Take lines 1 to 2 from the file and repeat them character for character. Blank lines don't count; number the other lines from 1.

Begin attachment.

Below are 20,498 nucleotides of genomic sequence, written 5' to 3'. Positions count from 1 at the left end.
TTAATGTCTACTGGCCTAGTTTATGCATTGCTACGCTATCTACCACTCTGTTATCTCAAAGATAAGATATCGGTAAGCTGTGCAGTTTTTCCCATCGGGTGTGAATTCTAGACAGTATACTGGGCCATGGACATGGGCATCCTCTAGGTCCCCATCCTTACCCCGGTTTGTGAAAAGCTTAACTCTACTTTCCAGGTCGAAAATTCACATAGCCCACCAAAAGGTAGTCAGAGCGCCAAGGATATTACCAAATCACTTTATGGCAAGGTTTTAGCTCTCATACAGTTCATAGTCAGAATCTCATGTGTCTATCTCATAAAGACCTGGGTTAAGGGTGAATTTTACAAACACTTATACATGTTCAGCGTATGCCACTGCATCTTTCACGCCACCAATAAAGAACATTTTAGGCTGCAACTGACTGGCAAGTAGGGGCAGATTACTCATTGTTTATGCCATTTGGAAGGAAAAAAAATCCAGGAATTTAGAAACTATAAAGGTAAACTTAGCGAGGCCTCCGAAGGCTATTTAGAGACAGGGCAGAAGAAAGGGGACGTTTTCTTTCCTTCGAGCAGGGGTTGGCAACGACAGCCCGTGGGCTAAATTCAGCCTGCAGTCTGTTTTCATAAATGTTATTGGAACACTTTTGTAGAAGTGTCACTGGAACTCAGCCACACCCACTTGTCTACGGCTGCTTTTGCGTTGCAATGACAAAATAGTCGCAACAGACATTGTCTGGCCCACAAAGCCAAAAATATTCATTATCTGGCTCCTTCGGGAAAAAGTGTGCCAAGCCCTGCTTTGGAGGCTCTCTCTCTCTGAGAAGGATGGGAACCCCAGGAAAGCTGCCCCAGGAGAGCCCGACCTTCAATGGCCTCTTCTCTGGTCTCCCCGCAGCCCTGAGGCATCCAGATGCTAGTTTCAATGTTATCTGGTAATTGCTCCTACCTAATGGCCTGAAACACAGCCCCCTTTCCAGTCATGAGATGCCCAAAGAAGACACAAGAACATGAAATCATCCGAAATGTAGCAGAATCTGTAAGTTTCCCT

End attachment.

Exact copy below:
Below are 20,498 nucleotides of genomic sequence, written 5' to 3'. Positions count from 1 at the left end.
TTAATGTCTACTGGCCTAGTTTATGCATTGCTACGCTATCTACCACTCTGTTATCTCAAAGATAAGATATCGGTAAGCTGTGCAGTTTTTCCCATCGGGTGTGAATTCTAGACAGTATACTGGGCCATGGACATGGGCATCCTCTAGGTCCCCATCCTTACCCCGGTTTGTGAAAAGCTTAACTCTACTTTCCAGGTCGAAAATTCACATAGCCCACCAAAAGGTAGTCAGAGCGCCAAGGATATTACCAAATCACTTTATGGCAAGGTTTTAGCTCTCATACAGTTCATAGTCAGAATCTCATGTGTCTATCTCATAAAGACCTGGGTTAAGGGTGAATTTTACAAACACTTATACATGTTCAGCGTATGCCACTGCATCTTTCACGCCACCAATAAAGAACATTTTAGGCTGCAACTGACTGGCAAGTAGGGGCAGATTACTCATTGTTTATGCCATTTGGAAGGAAAAAAAATCCAGGAATTTAGAAACTATAAAGGTAAACTTAGCGAGGCCTCCGAAGGCTATTTAGAGACAGGGCAGAAGAAAGGGGACGTTTTCTTTCCTTCGAGCAGGGGTTGGCAACGACAGCCCGTGGGCTAAATTCAGCCTGCAGTCTGTTTTCATAAATGTTATTGGAACACTTTTGTAGAAGTGTCACTGGAACTCAGCCACACCCACTTGTCTACGGCTGCTTTTGCGTTGCAATGACAAAATAGTCGCAACAGACATTGTCTGGCCCACAAAGCCAAAAATATTCATTATCTGGCTCCTTCGGGAAAAAGTGTGCCAAGCCCTGCTTTGGAGGCTCTCTCTCTCTGAGAAGGATGGGAACCCCAGGAAAGCTGCCCCAGGAGAGCCCGACCTTCAATGGCCTCTTCTCTGGTCTCCCCGCAGCCCTGAGGCATCCAGATGCTAGTTTCAATGTTATCTGGTAATTGCTCCTACCTAATGGCCTGAAACACAGCCCCCTTTCCAGTCATGAGATGCCCAAAGAAGACACAAGAACATGAAATCATCCGAAATGTAGCAGAATCTGTAAGTTTCCCT